2019 WranglerAutoblog Review
I always say the four-door Sahara is how I'd roll if I were serious about buying a Wrangler, but after a cathartic morning drive with the soft top rolled back, I'd strongly consider the two-door variant. It's a solid 'commuter car, and it would be epic for camping, wheeling and trail stuff.
On the other hand, the two-door is generally unrealistic for family pursuits. A four-door has room for a car seat and more room for a dog. The two-door has an air of adventure; the four-door can feel like a conventional SUV. In an unscientific Twitter poll, 54 percent of you agreed with my first impulse, favoring the four-door.
This week I've been testing a Mojito!-colored 2019 Wrangler Rubicon as seen in the Tweet above. The exclamation point isn't a typo, that's the name of the FCA paint color. This Jeep is bright green, like the rum cocktail loaded down with lime and mint. With the big wheels and offroad gear, it looks like a Hot Wheels toy. That's a good thing. If you don't want this style, pick a different color (I like my Wranglers in subtle tones like gray, green or khaki). Improbably, I pulled up next to a four-door Wrangler also wearing Mojito! on my way home.
Mine cost $52,120 including destination fees. Notable features included leather-trimmed seats and shift knob ($1,395), seat and steering wheel heaters and remote start ($995), the trailering package with auxiliary switches ($795), LED lights ($995), Uconnect with premium audio and 8.4-inch touch screen ($1,595), safety pack with blind-spot detection ($895), adaptive cruise control ($795), steel bumpers ($1,295) and the turbo engine ($1,000). If you want the smooth eight-speed automatic, that's $2,000. All of these features add something, but they all add up. So maybe this isn't exactly Jeep in its purest form.
Worth noting, you can't get the turbo with a manual, so if you're speccing things out, it's really a $3,000-add-on. You do get a nice fuel-economy gain to the tune of five mpg in city driving with the turbo/automatic combo compared with the V6/auto pairing, which is something to consider if you're buying the Wrangler for commuting rather than crawling. And this is a nice slash line for the turbo: 23 city/25 highway/24 combined.
The 2.0-liter turbocharged four-cylinder engine with direct injection is rated at 270 hp and 295 lb-ft of torque. It's an intriguing option over the standard Pentastar V6, (285 hp, 260 lb-ft). The four-cylinder is not as powerful but it has more torque lower in the range, which is noticeable. Like most turbo four vs. NA six comparos, the four feels like the stronger engine in the Wrangler. You won't miss the 15 fewer ponies, but you'll enjoy the 35 additional pound-feet of torque on the road. Offroad, I think I'd prefer the linear performance and familiarity of the V6. Plus, the turbo recommends premium, which is something to consider.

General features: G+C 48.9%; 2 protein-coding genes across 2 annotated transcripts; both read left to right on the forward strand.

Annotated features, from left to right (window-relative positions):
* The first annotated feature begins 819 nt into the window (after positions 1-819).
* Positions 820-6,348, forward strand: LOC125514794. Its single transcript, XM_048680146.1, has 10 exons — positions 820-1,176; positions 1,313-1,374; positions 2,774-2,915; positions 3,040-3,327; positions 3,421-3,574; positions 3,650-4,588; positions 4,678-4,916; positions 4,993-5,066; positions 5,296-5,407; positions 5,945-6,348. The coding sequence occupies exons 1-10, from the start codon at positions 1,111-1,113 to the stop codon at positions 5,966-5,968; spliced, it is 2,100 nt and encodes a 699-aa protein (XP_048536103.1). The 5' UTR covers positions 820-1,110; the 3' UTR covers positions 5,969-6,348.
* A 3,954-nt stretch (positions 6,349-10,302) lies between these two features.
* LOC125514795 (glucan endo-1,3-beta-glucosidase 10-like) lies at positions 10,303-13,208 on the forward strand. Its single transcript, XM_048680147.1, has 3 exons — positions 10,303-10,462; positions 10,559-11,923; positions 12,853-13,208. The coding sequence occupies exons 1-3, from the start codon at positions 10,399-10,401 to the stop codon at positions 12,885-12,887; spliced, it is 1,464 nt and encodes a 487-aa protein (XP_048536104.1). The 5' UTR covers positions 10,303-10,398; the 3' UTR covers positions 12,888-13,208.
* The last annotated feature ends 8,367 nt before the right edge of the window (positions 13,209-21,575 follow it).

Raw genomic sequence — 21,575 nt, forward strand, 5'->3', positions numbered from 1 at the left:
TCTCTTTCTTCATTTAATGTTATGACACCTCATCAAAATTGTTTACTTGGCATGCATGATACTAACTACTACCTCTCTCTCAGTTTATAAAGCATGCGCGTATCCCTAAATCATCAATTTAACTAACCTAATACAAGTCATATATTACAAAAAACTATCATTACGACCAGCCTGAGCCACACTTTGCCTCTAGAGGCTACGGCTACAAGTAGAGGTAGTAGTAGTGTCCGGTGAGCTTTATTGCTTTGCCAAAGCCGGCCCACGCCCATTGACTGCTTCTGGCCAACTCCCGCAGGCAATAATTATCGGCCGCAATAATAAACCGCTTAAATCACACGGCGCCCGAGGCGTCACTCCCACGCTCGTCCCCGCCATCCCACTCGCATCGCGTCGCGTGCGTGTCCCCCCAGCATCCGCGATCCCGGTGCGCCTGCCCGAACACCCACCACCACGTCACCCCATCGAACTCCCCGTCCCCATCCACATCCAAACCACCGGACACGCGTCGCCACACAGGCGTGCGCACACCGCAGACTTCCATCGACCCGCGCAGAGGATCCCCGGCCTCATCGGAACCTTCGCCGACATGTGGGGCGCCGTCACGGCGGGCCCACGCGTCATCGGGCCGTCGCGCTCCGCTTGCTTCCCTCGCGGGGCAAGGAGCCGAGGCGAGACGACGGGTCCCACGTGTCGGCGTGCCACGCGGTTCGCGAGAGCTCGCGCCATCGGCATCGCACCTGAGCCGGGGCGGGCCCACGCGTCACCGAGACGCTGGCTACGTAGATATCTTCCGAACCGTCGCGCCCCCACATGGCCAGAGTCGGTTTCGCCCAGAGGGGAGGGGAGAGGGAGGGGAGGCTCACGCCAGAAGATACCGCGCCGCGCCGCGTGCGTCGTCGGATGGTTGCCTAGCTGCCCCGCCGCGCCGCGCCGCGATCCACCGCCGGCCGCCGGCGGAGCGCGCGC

The short wheelbase and light steering — you've still got to put your arms and wrists into piloting a Wrangler — makes for an interesting experience. You can turn quickly and sharply, but at times it feels like you're floating on these offroad tires. The smaller cabin naturally makes for a more intimate ride, with or without the top covered. Like I said, peeling back the cloth top and putting the windows down is good fun, even on a breezy 64-degree June morning shrouded with overcast skies.
Ultimately if I were really dropping money on a Wrangler, I still would land on a four-door. If I'm buying a Jeep, I want to be able to drive it every day. And that means putting people, animals and stuff in it. It's a tough call that would ultimately boil down to practicality. Or maybe I'd just opt for a Gladiator.
P.S. I did the Rubicon Trail in both variants eight years ago for a mid-cycle refresh of the JK. Piloting a green four-door with a manual transmission over the rocks, dirt and through creeks was such a memorable experience, I've always favored that version. That's definitely how I'd go.
Autoblog accepts vehicle loans from auto manufacturers with a tank of gas and sometimes insurance for the purpose of evaluation and editorial content. Like most of the auto news industry, we also sometimes accept travel, lodging and event access for vehicle drive and news coverage opportunities. Our opinions and criticism remain our own â we do not accept sponsored editorial.